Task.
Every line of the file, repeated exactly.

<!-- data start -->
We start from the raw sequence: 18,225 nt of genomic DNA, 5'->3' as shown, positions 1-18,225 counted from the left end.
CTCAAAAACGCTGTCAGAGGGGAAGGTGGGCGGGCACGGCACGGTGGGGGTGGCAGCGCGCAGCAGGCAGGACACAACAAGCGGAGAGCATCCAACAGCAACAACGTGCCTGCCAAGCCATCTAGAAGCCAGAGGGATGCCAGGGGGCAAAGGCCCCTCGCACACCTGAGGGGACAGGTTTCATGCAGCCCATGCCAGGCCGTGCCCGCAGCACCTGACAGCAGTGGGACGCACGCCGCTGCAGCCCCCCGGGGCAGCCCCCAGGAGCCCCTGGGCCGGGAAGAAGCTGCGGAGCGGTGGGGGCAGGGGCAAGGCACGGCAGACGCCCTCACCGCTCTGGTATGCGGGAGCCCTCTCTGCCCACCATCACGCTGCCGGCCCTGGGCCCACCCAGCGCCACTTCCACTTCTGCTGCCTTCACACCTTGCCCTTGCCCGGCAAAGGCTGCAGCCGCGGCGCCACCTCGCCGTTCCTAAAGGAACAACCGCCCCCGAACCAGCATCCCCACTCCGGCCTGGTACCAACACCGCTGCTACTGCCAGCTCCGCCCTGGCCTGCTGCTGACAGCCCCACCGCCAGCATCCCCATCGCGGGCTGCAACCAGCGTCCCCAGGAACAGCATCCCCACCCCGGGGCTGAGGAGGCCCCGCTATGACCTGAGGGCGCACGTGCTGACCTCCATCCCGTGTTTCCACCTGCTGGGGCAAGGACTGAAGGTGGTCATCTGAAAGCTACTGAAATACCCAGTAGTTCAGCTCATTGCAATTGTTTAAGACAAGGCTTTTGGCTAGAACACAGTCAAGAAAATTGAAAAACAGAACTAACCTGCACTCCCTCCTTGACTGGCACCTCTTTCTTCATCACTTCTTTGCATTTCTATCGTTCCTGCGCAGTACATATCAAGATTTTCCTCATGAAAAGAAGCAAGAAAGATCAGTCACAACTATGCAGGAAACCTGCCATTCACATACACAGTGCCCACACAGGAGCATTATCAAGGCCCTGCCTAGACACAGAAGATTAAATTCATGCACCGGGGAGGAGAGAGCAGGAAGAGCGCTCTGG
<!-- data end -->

We start from the raw sequence: 18,225 nt of genomic DNA, 5'->3' as shown, positions 1-18,225 counted from the left end.
CTCAAAAACGCTGTCAGAGGGGAAGGTGGGCGGGCACGGCACGGTGGGGGTGGCAGCGCGCAGCAGGCAGGACACAACAAGCGGAGAGCATCCAACAGCAACAACGTGCCTGCCAAGCCATCTAGAAGCCAGAGGGATGCCAGGGGGCAAAGGCCCCTCGCACACCTGAGGGGACAGGTTTCATGCAGCCCATGCCAGGCCGTGCCCGCAGCACCTGACAGCAGTGGGACGCACGCCGCTGCAGCCCCCCGGGGCAGCCCCCAGGAGCCCCTGGGCCGGGAAGAAGCTGCGGAGCGGTGGGGGCAGGGGCAAGGCACGGCAGACGCCCTCACCGCTCTGGTATGCGGGAGCCCTCTCTGCCCACCATCACGCTGCCGGCCCTGGGCCCACCCAGCGCCACTTCCACTTCTGCTGCCTTCACACCTTGCCCTTGCCCGGCAAAGGCTGCAGCCGCGGCGCCACCTCGCCGTTCCTAAAGGAACAACCGCCCCCGAACCAGCATCCCCACTCCGGCCTGGTACCAACACCGCTGCTACTGCCAGCTCCGCCCTGGCCTGCTGCTGACAGCCCCACCGCCAGCATCCCCATCGCGGGCTGCAACCAGCGTCCCCAGGAACAGCATCCCCACCCCGGGGCTGAGGAGGCCCCGCTATGACCTGAGGGCGCACGTGCTGACCTCCATCCCGTGTTTCCACCTGCTGGGGCAAGGACTGAAGGTGGTCATCTGAAAGCTACTGAAATACCCAGTAGTTCAGCTCATTGCAATTGTTTAAGACAAGGCTTTTGGCTAGAACACAGTCAAGAAAATTGAAAAACAGAACTAACCTGCACTCCCTCCTTGACTGGCACCTCTTTCTTCATCACTTCTTTGCATTTCTATCGTTCCTGCGCAGTACATATCAAGATTTTCCTCATGAAAAGAAGCAAGAAAGATCAGTCACAACTATGCAGGAAACCTGCCATTCACATACACAGTGCCCACACAGGAGCATTATCAAGGCCCTGCCTAGACACAGAAGATTAAATTCATGCACCGGGGAGGAGAGAGCAGGAAGAGCGCTCTGG